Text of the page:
A Practical Guide to Haemostasis

Protein C [ProC®] Global Assay


The ProC Global Assay is an APTT-based assay in which Protac© [a snake venom isolated from Agkistrodon contortrix] is used to activate endogenous Protein C. The test was designed to rapidly screen for abnormalities in the Protein C-Protein S pathway including APC resistance - see below.

Principles & Method

In this assay, patient plasma is incubated with an APTT reagent and then either an 'activation solution' containing Protac© is added or a buffer. The APTT containing the Protac is termed PCAT whilst the APTT without the buffer is termed PCAT-0. The two clotting times are recorded after the addition of 0.025M Calcium Chloride.
The results of this assay are expressed as the PCAT-normalised ratio [PCAT-NR] which is obtained by dividing the patient's PCAT ratio [PCAT/PCAT-0] by the PCAT ratio of a standard plasma. Each standard reference plasma is calibrated against an internal reference plasma pool with a sensitivity value [SV] assigned to it of 1.0 Each subsequent reference plasma is calibrated against this pool.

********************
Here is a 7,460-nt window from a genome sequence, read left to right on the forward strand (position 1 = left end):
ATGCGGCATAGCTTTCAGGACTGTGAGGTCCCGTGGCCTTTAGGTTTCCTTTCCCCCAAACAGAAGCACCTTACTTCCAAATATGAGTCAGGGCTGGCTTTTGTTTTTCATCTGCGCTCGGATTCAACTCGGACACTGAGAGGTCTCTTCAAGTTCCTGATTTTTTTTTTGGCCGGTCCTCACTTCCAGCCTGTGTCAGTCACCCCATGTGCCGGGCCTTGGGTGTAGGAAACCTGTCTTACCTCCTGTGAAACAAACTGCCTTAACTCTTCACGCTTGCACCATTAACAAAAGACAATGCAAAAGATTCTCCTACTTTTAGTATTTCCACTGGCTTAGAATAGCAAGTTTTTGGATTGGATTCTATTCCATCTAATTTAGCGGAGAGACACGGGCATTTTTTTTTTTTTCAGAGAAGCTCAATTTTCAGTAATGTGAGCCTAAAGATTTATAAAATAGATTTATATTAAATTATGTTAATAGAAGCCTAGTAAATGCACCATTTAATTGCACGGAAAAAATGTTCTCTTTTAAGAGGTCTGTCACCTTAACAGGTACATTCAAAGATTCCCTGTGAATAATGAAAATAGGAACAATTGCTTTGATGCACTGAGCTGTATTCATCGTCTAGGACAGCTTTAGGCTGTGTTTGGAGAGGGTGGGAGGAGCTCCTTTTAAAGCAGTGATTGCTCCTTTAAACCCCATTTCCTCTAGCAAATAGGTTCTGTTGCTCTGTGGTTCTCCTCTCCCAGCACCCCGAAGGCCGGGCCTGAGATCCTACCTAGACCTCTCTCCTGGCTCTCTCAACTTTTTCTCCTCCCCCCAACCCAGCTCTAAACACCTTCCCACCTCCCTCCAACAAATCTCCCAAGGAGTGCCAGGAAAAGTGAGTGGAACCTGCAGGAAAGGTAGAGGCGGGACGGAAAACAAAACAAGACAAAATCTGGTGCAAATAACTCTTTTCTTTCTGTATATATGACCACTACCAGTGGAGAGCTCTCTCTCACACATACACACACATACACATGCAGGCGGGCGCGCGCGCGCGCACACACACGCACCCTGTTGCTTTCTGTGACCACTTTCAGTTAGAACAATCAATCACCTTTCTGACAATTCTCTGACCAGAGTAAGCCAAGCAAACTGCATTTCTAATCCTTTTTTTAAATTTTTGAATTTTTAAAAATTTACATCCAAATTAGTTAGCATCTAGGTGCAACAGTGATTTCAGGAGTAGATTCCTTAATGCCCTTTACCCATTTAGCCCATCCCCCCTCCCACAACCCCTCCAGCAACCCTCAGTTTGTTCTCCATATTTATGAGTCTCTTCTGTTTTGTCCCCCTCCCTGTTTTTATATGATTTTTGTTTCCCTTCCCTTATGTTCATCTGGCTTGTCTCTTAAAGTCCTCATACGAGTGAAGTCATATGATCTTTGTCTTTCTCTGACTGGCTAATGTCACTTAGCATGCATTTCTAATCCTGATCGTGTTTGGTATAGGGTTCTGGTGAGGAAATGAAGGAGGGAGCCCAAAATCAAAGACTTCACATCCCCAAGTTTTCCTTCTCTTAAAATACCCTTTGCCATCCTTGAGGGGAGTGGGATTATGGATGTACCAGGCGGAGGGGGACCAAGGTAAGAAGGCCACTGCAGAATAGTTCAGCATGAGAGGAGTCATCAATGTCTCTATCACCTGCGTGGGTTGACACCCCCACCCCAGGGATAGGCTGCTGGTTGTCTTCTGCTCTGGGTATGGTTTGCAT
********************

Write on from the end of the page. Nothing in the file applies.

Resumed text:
1. The assay does not perform well in samples from patients on oral anticoagulants or with liver failure as the PCAT-NR is reduced even in the absence of any abnormality.
2. 38% of patients without any abnormality had a decreased PCAT-NR.
3. With an appropriate cut-off [PCAT-NR = 0.75] the test can detect all patients with the Factor V Leiden mutation. The test appears to be good at detecting Protein C deficiency [90% cases] but less so for the identification of patients with Protein S deficiency [63%].

Reference Ranges

The normal range for the ProC Global Assay (based on published data) is 0.77 - 1.80 with a median of 1.05.

What Test Next

The ProC Global assay is not widely performed and has in most cases been replaced by fully automated Protein C and S assays and APC resistance assays.